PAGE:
The dramatic rise in nuclear verdicts can be attributed to several factors, including the courts allowing the use of “anchoring” by plaintiffs’ lawyers. Anchoring is a tactic that lawyers use to place an extremely high amount into jurors’ minds to start as a base dollar amount for a pain and suffering award. While some courts prevent or limit this tactic, Georgia is one of a few that has a specific state statute allowing the practice.
The trucking industry has been a primary target of runaway verdicts, as has been well chronicled by recent Judicial Hellholes® reports. The nuclear verdicts against the trucking industry not only affect the companies named in those lawsuits, but the industry itself. According to a study by the American Transportation Research Institute (ATRI), the average auto liability premium has increased significantly for fleets of all sizes. With the average size of verdicts in excess of $1 million increasing from $2,305,736 to $22,288,000 nationwide between 2010 and 2018, insurance companies are charging more to cover these excessive litigation risks. These rising insurance premiums often hit small businesses the hardest and have driven many out of business.
Businesses are aware of Georgia courts’ propensity to award nuclear verdicts, and as a result, feel great pressure to settle prior to trial. In April, a defendant “accused of knowingly manufacturing a defective recreational vehicle” settled for $105 million, the largest pre-trial settlement in Georgia history.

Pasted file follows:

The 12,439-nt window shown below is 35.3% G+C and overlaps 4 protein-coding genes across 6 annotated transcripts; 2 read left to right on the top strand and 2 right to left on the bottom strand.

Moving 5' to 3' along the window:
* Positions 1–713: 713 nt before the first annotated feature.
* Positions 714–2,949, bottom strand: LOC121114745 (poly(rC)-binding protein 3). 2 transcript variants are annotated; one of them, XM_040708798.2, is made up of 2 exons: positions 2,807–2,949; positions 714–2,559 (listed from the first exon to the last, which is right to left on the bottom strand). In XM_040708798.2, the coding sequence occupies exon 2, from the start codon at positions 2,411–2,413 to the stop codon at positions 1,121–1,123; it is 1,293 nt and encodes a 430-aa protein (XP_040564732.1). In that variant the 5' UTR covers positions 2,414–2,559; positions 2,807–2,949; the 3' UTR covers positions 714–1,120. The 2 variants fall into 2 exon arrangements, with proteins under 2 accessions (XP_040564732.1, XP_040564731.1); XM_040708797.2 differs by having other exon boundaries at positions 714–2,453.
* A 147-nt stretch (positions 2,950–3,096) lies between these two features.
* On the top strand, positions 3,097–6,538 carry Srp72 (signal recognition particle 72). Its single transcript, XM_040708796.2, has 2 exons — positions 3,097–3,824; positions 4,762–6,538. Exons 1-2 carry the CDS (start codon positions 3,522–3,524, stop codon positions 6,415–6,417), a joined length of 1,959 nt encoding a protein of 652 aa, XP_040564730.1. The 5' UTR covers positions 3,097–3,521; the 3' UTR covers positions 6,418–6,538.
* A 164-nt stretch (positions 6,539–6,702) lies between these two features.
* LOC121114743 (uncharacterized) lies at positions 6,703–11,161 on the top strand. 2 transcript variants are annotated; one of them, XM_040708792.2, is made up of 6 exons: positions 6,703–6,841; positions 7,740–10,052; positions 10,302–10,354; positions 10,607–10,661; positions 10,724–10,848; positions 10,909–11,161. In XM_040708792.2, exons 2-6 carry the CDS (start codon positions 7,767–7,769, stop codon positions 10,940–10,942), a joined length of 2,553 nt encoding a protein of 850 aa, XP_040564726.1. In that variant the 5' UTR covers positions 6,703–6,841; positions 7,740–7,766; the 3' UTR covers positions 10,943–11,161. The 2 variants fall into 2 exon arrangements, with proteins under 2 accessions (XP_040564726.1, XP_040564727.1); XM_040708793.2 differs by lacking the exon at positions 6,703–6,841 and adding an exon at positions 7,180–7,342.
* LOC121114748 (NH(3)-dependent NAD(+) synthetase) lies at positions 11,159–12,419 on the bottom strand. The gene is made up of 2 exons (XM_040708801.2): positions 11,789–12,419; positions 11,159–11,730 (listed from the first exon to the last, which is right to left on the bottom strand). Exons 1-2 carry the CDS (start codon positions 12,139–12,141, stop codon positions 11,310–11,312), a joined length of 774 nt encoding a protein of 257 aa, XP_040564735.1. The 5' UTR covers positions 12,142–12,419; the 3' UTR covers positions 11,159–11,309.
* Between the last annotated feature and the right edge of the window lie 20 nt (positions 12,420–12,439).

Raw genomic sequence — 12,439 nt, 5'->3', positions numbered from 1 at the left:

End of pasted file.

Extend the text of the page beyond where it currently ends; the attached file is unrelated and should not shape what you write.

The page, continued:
Automakers in Crosshairs Thanks to Archaic Law
Under what’s known as the “seatbelt gag rule,” lawyers defending a product liability claim in Georgia cannot inform the jury that someone hurt in an auto accident was not wearing – or was misusing – a seatbelt.
Enacted by the Georgia legislature in 1988, critics of the statute argue that the policy behind the seatbelt gag rule has long ended. At the time of enactment, people questioned the effectiveness of seat- belts in preventing injuries. Some legislators believed that air bags were sufficient and seatbelt use was not widespread. Since then, forty-nine states have mandated the use of safety belts and numerous studies have proven the protection that modern seatbelts provide. With clear evidence that seatbelt usage is crucial to both a driver’s and a passenger’s safety, many states are discarding the seatbelt gag rule as an anachronistic law that “may have been appropriate in its time,” but has become outdated by further studies. Instead, these states allow juries to consider seatbelt use when allocating fault or determining the cause of an injury. Further, Georgia is a primary enforcement state, which requires seat belt usage or one can be given a citation.